In one of his first interviews after getting elected, Abdulla Shahid told The Hindu newspaper that vaccine equity "is the first ray of hope" he wanted to build during his presidency, and that vaccine nationalism should be avoided at all costs because "no one is safe until everyone is safe," a view repeatedly articulated by global experts. In bringing the vaccine equity issue to the fore, he pointed out that one in every five persons in the developed world has been vaccinated while the figure is dismal in the case of the rest of the world, where only one in every 500 people has got the jab. It is here that India occupies a central role in the vaccine initiative, particularly in manufacturing, procuring and distributing vaccines in its immediate neighbourhood, at a time when China is quite proactive in supplying its vaccines to countries in South Asia.
It is not without reasons that in the last week of April, India, Japan and Australia launched the Supply Chain Resilience Initiative (SCRI) in the Indo-Pacific region to reduce their dependence on China, and that the US expanded the scope of the Quad to invest it with an economic content through multiple trade, aid and vaccine supply chain initiatives. A part of the Quad initiative is aimed at answering China's concerns over the Quad emerging as "Asia's NATO".
One of the biggest challenges facing the world is adopting an integrated approach to the impact of climate change on public health. It can be recalled that the Malé Declaration, adopted in 2017, agreed to promote climate-resilient healthcare facilities to be able to withstand any climatic event. The issue here is how to carry on economic development riding on low carbon emission without sacrificing the growth momentum, in which universal health coverage is also one of the key determining factors. Despite all talks of transitioning towards a greener economy, the fact remains that fossil fuels, emitters of greenhouse gases, and power generation from coal continue to be labour-intensive and an important source of tax revenue for governments in the developing countries.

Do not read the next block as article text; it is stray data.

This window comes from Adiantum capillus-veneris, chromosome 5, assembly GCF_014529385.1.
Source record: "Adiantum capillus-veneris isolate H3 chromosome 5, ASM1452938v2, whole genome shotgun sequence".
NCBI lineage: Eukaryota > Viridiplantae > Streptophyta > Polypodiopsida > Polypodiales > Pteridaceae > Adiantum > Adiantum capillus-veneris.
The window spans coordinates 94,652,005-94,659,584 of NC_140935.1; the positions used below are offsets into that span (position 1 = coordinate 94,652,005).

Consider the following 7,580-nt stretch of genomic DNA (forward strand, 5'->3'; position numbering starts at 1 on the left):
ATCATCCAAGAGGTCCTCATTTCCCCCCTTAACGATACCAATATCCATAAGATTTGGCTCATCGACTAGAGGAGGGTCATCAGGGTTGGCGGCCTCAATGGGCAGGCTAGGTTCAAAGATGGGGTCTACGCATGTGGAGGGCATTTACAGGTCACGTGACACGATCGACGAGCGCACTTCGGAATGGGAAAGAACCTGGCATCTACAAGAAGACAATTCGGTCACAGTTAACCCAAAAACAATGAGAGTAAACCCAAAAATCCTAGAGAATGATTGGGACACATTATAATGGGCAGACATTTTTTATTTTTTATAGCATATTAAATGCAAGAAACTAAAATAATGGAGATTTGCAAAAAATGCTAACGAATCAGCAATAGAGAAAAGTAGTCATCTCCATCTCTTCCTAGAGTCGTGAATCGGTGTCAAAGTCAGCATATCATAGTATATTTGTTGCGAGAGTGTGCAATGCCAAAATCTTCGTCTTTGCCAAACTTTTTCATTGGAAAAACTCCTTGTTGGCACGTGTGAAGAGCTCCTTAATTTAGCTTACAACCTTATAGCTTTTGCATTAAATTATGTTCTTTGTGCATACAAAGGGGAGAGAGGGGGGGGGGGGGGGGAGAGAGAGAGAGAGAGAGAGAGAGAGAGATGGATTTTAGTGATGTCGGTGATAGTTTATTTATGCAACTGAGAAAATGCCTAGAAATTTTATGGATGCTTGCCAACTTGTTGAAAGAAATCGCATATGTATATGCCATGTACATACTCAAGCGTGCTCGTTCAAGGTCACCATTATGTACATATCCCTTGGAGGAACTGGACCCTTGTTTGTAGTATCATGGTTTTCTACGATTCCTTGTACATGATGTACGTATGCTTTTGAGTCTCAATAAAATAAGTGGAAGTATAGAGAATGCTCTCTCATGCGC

Bangladesh, the Maldives, the 52 small island countries and coastal India are among the regions highly vulnerable to global warming and rising sea levels. The importance of shifting to a greener economy with decreasing dependence on fossil fuels, particularly on coal, could not have been better underlined than during the Covid-19 pandemic. The reminder came from two severe cyclones in quick succession recently—Tauktae on the western and Yaas on the eastern coasts of India—leaving a trail of death and devastation in the midst of the battle against a ferocious second wave of the coronavirus.
Abdulla Shahid has proclaimed that the occasion of his election as UNGA President "is a proud day for the Maldives and a proud day for South Asia… you can be rest assured that as President of the General Assembly, I will do my best to make South Asia proud." It is going to be an unprecedented South Asian moment at the UN. One year at the helm of the UNGA high table may not be a long time. But it is not a short time either, depending on how the time is used to shape the global body's response to the pandemic and climate change.
Pallab Bhattacharya is a special correspondent of The Daily Star. He writes from New Delhi, India.